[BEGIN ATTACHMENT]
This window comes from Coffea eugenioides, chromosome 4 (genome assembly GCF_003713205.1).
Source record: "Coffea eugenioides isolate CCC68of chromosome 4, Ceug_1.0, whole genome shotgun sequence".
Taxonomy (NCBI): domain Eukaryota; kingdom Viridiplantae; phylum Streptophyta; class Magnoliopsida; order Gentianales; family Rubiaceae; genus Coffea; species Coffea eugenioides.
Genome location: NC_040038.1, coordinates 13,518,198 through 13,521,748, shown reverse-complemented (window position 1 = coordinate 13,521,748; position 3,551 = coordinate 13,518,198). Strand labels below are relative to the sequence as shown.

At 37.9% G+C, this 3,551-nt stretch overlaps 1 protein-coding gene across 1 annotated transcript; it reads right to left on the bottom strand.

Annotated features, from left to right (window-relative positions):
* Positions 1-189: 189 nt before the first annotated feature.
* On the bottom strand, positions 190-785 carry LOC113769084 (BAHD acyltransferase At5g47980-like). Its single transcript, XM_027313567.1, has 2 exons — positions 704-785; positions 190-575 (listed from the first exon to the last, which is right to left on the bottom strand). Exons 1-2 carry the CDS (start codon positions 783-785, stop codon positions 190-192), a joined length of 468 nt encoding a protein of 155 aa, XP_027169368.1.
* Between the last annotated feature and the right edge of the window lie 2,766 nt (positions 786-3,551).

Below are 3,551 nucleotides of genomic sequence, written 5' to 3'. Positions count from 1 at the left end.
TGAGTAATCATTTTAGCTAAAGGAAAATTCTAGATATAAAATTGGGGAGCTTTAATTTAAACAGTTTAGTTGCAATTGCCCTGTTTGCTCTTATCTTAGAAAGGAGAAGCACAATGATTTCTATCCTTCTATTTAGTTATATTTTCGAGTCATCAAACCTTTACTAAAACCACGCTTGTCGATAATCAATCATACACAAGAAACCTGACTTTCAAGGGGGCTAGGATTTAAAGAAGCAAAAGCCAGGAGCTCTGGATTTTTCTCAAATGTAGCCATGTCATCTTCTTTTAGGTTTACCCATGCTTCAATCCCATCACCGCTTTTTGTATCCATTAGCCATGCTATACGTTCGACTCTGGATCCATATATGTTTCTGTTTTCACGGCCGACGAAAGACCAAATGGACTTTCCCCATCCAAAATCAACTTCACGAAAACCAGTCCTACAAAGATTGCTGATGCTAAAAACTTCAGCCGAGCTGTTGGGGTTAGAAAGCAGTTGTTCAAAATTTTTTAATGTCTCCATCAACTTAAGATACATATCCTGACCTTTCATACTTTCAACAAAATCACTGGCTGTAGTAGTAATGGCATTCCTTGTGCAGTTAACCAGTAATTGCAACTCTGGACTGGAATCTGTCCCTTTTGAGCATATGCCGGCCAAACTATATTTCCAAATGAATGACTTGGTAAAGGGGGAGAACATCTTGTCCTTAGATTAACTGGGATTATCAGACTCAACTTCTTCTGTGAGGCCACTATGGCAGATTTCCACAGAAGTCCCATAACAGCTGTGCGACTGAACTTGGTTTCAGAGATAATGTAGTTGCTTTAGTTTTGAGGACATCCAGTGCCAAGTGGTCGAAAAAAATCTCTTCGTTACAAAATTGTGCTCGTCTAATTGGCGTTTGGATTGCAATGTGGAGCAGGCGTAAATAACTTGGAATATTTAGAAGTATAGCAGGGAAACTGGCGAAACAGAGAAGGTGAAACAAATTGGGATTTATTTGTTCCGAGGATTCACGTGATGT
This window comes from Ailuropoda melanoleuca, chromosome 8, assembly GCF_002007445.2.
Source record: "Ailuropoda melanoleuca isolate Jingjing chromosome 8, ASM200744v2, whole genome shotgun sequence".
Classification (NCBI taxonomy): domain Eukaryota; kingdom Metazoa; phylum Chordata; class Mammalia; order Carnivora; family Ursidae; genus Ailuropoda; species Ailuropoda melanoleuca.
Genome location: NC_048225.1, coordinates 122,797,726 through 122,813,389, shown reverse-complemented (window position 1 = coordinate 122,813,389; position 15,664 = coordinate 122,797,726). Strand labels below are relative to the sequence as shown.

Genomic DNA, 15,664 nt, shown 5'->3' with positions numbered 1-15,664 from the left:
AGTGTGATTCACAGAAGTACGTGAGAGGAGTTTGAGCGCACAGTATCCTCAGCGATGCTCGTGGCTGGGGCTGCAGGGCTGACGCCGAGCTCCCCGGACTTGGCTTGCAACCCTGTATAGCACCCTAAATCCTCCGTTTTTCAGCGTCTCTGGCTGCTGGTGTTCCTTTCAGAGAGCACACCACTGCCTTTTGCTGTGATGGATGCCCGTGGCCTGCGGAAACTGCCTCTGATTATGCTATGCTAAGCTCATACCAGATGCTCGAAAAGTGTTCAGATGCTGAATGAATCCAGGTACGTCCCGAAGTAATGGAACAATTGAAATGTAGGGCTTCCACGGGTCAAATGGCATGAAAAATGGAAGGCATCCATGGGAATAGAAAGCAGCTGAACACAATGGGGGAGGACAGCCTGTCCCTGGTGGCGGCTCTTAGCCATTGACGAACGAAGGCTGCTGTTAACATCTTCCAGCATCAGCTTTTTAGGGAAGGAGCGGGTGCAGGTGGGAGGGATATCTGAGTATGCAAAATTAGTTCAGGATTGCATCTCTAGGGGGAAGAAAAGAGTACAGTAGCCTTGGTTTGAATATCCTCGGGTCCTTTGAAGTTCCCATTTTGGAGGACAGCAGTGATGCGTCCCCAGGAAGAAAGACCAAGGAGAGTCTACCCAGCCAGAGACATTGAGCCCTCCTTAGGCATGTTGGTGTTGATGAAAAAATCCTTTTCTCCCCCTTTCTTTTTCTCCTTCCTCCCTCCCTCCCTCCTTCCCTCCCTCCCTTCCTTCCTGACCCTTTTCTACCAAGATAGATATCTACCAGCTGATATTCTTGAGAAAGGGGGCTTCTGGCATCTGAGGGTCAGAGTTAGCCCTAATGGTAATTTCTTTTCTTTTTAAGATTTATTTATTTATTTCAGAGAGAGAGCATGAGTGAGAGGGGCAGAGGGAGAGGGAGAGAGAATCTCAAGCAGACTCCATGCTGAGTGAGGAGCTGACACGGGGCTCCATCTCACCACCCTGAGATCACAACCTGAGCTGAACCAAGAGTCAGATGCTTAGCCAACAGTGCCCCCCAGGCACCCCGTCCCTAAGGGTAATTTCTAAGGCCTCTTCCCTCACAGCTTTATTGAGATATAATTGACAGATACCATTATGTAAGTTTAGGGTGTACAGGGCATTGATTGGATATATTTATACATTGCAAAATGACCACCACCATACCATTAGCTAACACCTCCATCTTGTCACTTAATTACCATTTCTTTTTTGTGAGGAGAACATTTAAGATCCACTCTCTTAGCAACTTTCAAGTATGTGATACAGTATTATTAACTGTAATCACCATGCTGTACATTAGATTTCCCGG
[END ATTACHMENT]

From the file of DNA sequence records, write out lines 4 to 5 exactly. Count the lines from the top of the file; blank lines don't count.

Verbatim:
Genome location: NC_040038.1, coordinates 13,518,198 through 13,521,748, shown reverse-complemented (window position 1 = coordinate 13,521,748; position 3,551 = coordinate 13,518,198). Strand labels below are relative to the sequence as shown.

At 37.9% G+C, this 3,551-nt stretch overlaps 1 protein-coding gene across 1 annotated transcript; it reads right to left on the bottom strand.